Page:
Windsurfer Matt Barton, GBR 983, British Sailing Team, iQFoil windsurfing class, has found Lanzarote to be the perfect destination for winter training, enjoying his time both on and off the water, “Without a doubt we’ve had the best time here, it’s been warm, there’s always been wind, which has been obviously essential for us as a windsurfing class. It’s been really nice. In-terms of winter training it has been phenomenal. Days-off consist of surfing, we’ve just done so much surfing. We also have to do weight training, but really just climbing the volcanoes here has been one of my favourite things as well.” 

Imogen Sills, GBR 561, iQFoil, British Sailing Team, trains in Lanzarote alongside her twin sister and teammate, Saskia Sills, who is also a member of the iQFoil class, British Sailing Team. Imogen explains a typical training day for the British Sailing Team in Lanzarote, “We wake up about eight, have breakfast come down to the club. Then we’ll head onto the water for maybe two or three hours. Come in, have some food, have a rest and then potentially do a gym session. We also love the local bars and cafes, and we’ve perfected the best coffee here, so we know where to go.

Saskia has found Lanzarote to be a great place to train, “It feels like the whole world of sailing has come here this year…and it’s been really lovely to experience this island with our friends. I really hope that it becomes an Olympic sailing base training venue forever. I don’t want to go anywhere else.” 

Imogen, who had to retire from her last Olympic campaign due to an ankle injury, has since fallen in love with foiling, which has allowed her to get back on the water once again “The foiling windsurfing has just absolutely transformed the sport. It’s just the new dimension. I actually can’t go on normal wind surface anymore, it’s not that fun or that thrilling. Foiling actually has allowed me to get back on the water because I don’t have the impact on the water anymore, so it’s much more injury friendly and less impactful for your body. The feeling of flying above the water is just incredible. I really hope to qualify for the 2024 Olympics. It’s the dream”.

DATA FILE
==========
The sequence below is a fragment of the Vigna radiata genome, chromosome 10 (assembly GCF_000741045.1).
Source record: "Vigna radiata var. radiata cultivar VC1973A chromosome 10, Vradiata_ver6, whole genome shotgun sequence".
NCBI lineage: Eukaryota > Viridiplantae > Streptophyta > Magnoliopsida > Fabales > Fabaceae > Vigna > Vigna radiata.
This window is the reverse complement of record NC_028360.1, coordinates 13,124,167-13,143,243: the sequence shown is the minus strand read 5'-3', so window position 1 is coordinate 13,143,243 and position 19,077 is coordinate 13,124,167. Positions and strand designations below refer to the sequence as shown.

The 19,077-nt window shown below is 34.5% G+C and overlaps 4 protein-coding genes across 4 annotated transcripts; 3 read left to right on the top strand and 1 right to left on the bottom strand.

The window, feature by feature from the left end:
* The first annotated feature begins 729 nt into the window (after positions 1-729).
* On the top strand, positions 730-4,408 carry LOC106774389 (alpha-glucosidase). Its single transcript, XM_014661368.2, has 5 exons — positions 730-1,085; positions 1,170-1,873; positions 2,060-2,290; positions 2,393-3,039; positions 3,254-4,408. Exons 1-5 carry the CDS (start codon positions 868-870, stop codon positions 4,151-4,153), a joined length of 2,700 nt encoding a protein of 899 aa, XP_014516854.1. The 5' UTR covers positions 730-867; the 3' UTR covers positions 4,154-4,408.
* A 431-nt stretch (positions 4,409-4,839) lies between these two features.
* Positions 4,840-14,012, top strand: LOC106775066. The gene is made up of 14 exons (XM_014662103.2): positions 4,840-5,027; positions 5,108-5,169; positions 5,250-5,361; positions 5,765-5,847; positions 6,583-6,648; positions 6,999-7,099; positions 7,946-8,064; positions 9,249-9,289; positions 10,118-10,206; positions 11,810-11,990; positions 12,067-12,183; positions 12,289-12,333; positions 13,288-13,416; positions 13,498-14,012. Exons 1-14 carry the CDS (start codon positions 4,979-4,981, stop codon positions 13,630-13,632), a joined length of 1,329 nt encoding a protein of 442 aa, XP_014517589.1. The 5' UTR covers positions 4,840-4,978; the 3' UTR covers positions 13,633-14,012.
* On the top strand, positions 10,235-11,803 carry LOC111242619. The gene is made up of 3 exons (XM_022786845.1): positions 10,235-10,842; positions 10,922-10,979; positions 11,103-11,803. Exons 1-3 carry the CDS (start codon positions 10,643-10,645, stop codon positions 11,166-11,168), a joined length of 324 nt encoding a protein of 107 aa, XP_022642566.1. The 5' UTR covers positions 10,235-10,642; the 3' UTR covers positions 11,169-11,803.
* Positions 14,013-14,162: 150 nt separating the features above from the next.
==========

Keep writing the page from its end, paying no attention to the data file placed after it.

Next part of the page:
Imogen is thoroughly enjoying her time in the Canaries with the British Sailing Team, “Lanzarote is perfect. We actually don’t want to leave, we’re really enjoying going across the Island to places like El Golfo to surf or to Famara, Costa Teguise. It’s just paradise for water lovers; flat water conditions for winging or you’ve got big surfs in the Northwest and Famara or in Costa Teguise you have some reefs you can go sup boarding on, it’s just perfect.” 

Windsurfer Andy Brown, GBR 360, British Sailing Team, iQFoil windsurfing class, has found the Lanzarote climate perfect for his training needs, “We’ve got more winds than we need most of the time, which is a stark contrast to other places I’ve been where you know, you only get four days out of seven at best. Sometimes less than that on the water. So, you know, you can maximize the time on the water out here and, and it’s perfect. It’s sunny, windy. Can’t ask for more.” 

Sam Sills of the British Sailing Team, IQFoil windsurfing class, finds Lanzarote the best winter training destination in Europe. He explains, “We’ve come to Lanzarote simply because it’s got the best conditions in Europe. It’s kind of like the European Hawaii. Just constant winds, constant temperature, and we can do a lot of hours on the water. We’ve sailed in a lot of other places around the world. So Portugal or mainland Spain, but the Canary Islands is by far the best place to be in the winter”. 

The natural conditions of the Canary Islands make the archipelago a paradise for professional training and active sports, offering sunny days, trade winds, several hours of daylight, as well as the opportunity to continue training at high level accommodation and sports facilities around the islands. In addition to windsurfers and sailors, many other elite athletes choose the Canaries as their training base, including triathletes, swimmers, paragliders, beach volleyball players and cyclists from all over the world.

The connectivity of the Canaries, even now, allows athletes to reach the archipelago from the United Kingdom in approx. four hours. The islands have 1,500km of coastline washed by volcanic waters rich in nutrients and suitable for thalassotherapy, perfect for helping athletes with a quick recovery.